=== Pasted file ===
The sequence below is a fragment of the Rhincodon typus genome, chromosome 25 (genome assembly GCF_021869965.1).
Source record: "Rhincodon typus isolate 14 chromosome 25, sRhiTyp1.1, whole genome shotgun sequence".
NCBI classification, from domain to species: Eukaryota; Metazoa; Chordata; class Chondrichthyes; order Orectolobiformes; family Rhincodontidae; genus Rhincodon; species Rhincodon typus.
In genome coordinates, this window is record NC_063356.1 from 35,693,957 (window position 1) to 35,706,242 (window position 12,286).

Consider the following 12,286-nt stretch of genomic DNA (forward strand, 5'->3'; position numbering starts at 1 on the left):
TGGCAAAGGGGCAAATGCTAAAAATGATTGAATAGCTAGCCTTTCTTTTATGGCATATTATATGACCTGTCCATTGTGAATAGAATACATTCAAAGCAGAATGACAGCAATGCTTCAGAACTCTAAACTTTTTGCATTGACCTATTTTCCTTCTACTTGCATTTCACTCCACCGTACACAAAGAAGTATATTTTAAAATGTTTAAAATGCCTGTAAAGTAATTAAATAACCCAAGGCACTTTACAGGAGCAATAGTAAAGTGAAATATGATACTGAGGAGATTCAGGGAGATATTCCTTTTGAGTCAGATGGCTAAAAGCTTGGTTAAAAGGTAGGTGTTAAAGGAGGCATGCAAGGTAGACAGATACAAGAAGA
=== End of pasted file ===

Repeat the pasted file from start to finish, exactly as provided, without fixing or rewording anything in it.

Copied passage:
The sequence below is a fragment of the Rhincodon typus genome, chromosome 25 (genome assembly GCF_021869965.1).
Source record: "Rhincodon typus isolate 14 chromosome 25, sRhiTyp1.1, whole genome shotgun sequence".
NCBI classification, from domain to species: Eukaryota; Metazoa; Chordata; class Chondrichthyes; order Orectolobiformes; family Rhincodontidae; genus Rhincodon; species Rhincodon typus.
In genome coordinates, this window is record NC_063356.1 from 35,693,957 (window position 1) to 35,706,242 (window position 12,286).

Consider the following 12,286-nt stretch of genomic DNA (forward strand, 5'->3'; position numbering starts at 1 on the left):
TGGCAAAGGGGCAAATGCTAAAAATGATTGAATAGCTAGCCTTTCTTTTATGGCATATTATATGACCTGTCCATTGTGAATAGAATACATTCAAAGCAGAATGACAGCAATGCTTCAGAACTCTAAACTTTTTGCATTGACCTATTTTCCTTCTACTTGCATTTCACTCCACCGTACACAAAGAAGTATATTTTAAAATGTTTAAAATGCCTGTAAAGTAATTAAATAACCCAAGGCACTTTACAGGAGCAATAGTAAAGTGAAATATGATACTGAGGAGATTCAGGGAGATATTCCTTTTGAGTCAGATGGCTAAAAGCTTGGTTAAAAGGTAGGTGTTAAAGGAGGCATGCAAGGTAGACAGATACAAGAAGA